The perennial prayer plant can get rootbound if you don’t repot it regularly. When the roots become overcrowded and have no room to grow, the plant will droop and stop growing.
Look at the drainage holes at the bottom of the pot. If you see roots coming out, that’s a sign the plant is rootbound.
Use a pot 2 inches larger than the old one, and add the right potting mix. Plant the prayer plant, and water it immediately.
12. Transplant Shock
When repotting the prayer plant, it can easily get transplant shock. This often happens if you leave the root ball exposed to the air for a long time and let the roots dry.
When transplanting the prayer plant, always prepare the new pot or new spot first.
Add the potting mix and organic materials. Only then can you dig out the plant and replant it as quickly as possible to avoid transplant shock.
Popular Prayer Plant Varieties
- Herringbone Plant: The leaves have three colors and red veins.
- Rabbit’s Foot: Has green leaves with two rows of dark splotches.
5 Key Care Guidelines for Prayer Plants
- Water regularly but lightly to get the soil moist but not wet.
- Fertilize the plant all year round with a houseplant fertilizer at half strength.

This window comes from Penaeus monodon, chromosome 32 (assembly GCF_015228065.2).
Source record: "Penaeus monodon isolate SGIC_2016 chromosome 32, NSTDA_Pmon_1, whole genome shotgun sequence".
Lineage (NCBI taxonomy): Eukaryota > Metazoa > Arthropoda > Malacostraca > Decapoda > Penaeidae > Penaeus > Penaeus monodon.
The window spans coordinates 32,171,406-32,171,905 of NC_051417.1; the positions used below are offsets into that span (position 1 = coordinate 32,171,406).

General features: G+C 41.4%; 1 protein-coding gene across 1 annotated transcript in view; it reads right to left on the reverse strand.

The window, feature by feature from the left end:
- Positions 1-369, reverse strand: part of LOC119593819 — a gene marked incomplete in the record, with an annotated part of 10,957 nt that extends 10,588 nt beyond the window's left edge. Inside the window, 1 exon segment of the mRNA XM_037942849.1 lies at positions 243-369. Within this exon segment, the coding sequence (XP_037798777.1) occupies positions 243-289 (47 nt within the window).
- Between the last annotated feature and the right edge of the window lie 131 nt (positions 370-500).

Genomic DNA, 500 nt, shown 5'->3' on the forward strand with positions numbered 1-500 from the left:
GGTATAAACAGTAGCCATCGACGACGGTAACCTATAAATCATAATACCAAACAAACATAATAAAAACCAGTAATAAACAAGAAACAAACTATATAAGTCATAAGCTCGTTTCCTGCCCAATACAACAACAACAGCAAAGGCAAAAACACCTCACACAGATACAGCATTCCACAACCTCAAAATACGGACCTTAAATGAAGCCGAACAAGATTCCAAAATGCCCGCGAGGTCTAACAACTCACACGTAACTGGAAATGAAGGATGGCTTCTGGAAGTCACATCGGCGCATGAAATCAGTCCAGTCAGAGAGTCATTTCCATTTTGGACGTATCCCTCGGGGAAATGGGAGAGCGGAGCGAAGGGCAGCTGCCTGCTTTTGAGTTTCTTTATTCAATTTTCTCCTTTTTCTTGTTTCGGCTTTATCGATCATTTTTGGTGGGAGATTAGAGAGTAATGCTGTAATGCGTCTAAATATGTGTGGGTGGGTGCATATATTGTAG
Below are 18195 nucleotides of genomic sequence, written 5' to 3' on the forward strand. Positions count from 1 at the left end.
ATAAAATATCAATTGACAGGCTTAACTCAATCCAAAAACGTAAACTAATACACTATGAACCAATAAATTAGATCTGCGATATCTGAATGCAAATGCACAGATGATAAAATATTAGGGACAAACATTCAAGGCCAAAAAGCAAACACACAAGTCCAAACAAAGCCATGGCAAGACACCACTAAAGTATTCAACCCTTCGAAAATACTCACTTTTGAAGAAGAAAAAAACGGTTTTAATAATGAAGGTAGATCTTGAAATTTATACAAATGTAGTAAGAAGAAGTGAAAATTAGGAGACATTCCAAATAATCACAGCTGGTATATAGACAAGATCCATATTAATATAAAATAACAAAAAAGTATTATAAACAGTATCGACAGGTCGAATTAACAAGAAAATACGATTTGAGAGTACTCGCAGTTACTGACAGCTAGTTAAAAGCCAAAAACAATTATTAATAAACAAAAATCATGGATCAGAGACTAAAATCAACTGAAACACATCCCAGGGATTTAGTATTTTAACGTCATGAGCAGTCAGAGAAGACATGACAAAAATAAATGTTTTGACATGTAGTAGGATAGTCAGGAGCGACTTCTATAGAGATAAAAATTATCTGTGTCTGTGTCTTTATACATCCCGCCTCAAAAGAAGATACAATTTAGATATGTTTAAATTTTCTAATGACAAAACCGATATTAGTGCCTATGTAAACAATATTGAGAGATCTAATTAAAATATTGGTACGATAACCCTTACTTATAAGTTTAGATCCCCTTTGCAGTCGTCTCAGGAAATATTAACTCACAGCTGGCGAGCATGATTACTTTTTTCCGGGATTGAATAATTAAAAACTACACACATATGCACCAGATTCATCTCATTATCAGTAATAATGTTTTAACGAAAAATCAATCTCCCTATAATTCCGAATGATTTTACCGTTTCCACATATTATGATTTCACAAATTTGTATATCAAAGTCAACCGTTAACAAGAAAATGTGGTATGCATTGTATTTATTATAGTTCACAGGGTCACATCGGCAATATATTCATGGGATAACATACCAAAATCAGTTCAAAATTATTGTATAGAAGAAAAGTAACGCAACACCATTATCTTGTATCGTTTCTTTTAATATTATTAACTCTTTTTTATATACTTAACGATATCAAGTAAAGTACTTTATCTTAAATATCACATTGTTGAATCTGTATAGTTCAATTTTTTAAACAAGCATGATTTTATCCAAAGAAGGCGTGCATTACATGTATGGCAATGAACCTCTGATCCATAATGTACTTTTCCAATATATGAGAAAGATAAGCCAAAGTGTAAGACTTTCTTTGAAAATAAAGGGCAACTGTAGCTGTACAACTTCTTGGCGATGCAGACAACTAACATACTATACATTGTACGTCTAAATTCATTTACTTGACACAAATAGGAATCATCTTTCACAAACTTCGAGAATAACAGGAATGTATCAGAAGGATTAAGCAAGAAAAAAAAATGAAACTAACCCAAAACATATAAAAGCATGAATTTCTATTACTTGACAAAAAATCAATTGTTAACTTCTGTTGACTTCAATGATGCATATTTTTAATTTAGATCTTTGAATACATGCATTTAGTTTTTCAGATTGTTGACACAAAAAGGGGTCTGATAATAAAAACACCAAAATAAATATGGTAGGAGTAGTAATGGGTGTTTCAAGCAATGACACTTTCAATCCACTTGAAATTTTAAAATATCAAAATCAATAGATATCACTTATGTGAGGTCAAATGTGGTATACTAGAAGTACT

- Avoid exposing the plant to direct sunlight.
- Use a humidifier to keep the air humid.
- Repot the plant regularly.
Do Prayer Plants Need Pruning?
The prayer plant has a slow growth rate, and for the most part, you won’t need to prune it. However, dead or dying leaves can and should be removed whenever you spot them.
Should I Cut Off Dead Prayer Plant Leaves?
Yes, removing dead leaves is generally the only pruning work you will do with a prayer plant.
The prayer plant is hardy to Zones 11 and 12, and because of this, it is typically grown as an indoor houseplant.
When the plant looks unwell, make sure it’s getting the right amount of water, is not exposed to direct sunlight, and is getting enough nutrients.